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Make Music Anywhere with Ableton Note the New iOS Beat Making App

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Beat making outside with Ableton Note for iOS

Making music on the go has never been easier. Ableton's new iOS app, Note, makes it easy to create beats and melodies anywhere. You can then share your ideas or collaborate with anyone else who has either Ableton Note or Ableton Live. Note offers a variety of features that make it easy for anyone to create musical ideas, such as beat creation, melody creation, and song sketches. Ableton Note is available today in the Apple App Store.

This app is for producers, beatmakers, and songwriters. It has a built-in sequencer you can program by tapping your finger so you won't need a MIDI keyboard. You can explore sounds from the library of presets, or record your own sounds with your iOS mic. You can then edit and arrange and mix up to 8 musical clips on the 8 available tracks according to your needs. Compose a quick beat or sketch out a song idea in Note and you then have the option to send the compatible files to your computer to finish the song in Ableton Live.

This article explains the Ableton Note app, its features, and how it can be used to create beats and song ideas on your iPhone or iPad. 

 

What is Ableton Note? 

If you’ve ever used Ableton Live’s Session View, or its custom hardware MIDI controller Push before, you’ll instantly notice some similarities. Ableton Live, Push, and Note all use the same sets, views, clips, tracks, scenes, instruments, and sounds to create tempo-synced songs and beats.

Set: Just like in Ableton Live, each new song or beat idea you create in Note is called a set. Sets can be shared and opened by anyone with Ableton Note or Ableton Live. You can get a FREE 90-day Trial of Ableton Live Suite at Ableton.com

Clip: A clip is a piece of music that is made up of individual notes or MIDI data. Clips loop endlessly on each instrument track just like in Ableton Live's Session View.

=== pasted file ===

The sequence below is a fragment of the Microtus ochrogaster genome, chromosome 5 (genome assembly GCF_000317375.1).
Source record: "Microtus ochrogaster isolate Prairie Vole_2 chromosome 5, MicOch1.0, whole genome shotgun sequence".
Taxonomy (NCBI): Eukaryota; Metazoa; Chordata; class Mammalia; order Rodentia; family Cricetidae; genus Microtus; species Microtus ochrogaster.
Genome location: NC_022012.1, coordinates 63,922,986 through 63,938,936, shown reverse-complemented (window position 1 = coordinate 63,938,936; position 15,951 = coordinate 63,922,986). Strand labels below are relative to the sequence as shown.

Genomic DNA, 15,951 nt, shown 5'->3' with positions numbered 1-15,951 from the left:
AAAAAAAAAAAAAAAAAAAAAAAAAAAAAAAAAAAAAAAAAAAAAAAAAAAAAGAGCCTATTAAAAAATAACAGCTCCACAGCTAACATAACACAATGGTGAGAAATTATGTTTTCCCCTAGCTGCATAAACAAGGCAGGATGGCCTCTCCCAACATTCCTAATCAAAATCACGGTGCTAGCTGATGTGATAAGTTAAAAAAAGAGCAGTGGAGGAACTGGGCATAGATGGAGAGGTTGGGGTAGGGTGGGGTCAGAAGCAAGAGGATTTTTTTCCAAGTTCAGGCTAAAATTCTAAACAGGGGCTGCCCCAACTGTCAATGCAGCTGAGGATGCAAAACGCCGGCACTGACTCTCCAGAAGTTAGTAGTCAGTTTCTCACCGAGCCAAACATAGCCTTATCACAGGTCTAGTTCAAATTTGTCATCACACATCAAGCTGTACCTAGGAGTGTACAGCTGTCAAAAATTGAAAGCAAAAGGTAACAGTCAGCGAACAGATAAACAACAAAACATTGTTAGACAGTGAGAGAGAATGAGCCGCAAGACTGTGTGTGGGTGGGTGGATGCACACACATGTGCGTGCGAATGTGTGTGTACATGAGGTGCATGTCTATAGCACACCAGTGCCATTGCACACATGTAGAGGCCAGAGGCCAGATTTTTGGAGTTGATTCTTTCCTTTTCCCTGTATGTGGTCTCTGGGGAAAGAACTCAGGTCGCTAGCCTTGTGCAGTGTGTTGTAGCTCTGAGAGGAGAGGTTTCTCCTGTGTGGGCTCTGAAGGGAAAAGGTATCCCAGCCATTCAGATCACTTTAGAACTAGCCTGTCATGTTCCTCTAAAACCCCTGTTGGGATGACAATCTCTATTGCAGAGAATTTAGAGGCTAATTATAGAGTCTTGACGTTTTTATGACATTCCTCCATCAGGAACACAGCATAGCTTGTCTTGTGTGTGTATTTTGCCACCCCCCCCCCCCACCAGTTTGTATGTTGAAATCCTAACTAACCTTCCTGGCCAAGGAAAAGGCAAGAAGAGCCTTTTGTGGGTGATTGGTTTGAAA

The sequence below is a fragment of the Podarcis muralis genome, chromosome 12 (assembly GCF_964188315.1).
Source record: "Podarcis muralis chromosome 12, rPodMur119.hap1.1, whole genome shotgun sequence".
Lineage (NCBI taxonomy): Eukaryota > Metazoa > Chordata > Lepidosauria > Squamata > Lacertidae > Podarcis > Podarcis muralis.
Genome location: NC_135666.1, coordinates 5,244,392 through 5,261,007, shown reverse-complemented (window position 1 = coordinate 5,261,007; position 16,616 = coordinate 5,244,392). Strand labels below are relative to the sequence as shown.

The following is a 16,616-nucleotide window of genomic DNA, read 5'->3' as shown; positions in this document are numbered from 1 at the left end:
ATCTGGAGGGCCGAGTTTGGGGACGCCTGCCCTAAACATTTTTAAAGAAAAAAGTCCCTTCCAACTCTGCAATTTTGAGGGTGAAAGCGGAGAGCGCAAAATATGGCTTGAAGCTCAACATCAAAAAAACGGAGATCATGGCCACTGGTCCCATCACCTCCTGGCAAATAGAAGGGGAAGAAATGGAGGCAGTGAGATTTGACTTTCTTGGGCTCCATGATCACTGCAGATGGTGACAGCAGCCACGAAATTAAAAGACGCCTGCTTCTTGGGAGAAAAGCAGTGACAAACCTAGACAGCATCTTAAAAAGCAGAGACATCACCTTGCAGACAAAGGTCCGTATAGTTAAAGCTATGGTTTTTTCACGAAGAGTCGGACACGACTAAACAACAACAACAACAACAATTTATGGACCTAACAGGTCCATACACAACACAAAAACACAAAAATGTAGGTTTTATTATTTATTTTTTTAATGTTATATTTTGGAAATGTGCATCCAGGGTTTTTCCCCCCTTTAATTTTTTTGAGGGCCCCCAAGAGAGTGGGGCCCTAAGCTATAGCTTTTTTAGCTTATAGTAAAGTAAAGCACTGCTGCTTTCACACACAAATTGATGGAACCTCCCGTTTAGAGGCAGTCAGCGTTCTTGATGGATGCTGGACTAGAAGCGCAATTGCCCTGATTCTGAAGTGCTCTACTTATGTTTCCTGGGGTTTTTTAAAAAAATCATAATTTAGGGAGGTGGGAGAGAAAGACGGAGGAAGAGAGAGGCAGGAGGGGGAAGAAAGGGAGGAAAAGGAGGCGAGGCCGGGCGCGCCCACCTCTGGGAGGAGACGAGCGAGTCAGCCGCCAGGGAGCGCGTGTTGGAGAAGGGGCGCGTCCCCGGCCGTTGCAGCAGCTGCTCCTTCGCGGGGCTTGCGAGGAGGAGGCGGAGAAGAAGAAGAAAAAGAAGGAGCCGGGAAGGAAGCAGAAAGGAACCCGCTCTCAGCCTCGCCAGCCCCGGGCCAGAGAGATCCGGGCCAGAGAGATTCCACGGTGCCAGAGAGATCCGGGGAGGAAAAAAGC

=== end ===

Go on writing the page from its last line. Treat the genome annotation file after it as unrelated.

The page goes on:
Tracks: Note allows you to create a maximum of 8 instrument tracks. Each track can hold one instrument sound and up to 8 performance clips. 

Scenes: Clips located on the same horizontal row across all of the tracks are called scenes and they can all be triggered to play back at once by pressing scene number (1-8) on the left side of the Session View.

Session View: Clips are arranged in a matrix called the Session View - exactly like the one in Ableton Live. You can trigger a clip to play by tapping on it, and you can also edit or duplicate the clip. If you want to insert a duplicate clip into the open slot underneath the original, you can press and hold the clip.

Main Page: The main page of Note shows all of your Sets and their storage location (Ableton Cloud or Local). You can also duplicate, rename, or upload artwork for the Set, as well as delete, remove from the Cloud, or share the Set using the usual iOS share options: AirDrop, email, and other select apps.

 

 

 

Ableton Note Session View 

Clip Launching: Clip launching is when the performance aspect of Note begins. You can play back different clips from different tracks by pressing them before the loop cycle of the current clip ends. Only one clip from each track can play back at a time. 

Performance: The bottom row of each Set’s Session View has four icons that select the following clip playback and performance options:

Undo/Redo: The left arrow icon allows you to make multiple undo actions, and the right arrow allows you to make multiple redo actions. 

Scenes: The scenes icon on the bottom left lets you see and launch the vertical row of scenes (1-8) that plays back the whole row of clips in sync. This is a great way to start developing some song structure. Scenes 1-5 might represent the intro, verse, chorus, bridge and outro of the song.

Mixer: The mixer icon lets you control the volume levels for each track. You can also solo (S) a track, which isolates the sound of that track, or mute (M) multiple tracks.

Transport: The last bottom row icon features a simple transport that allows stopping or playback of the whole Set.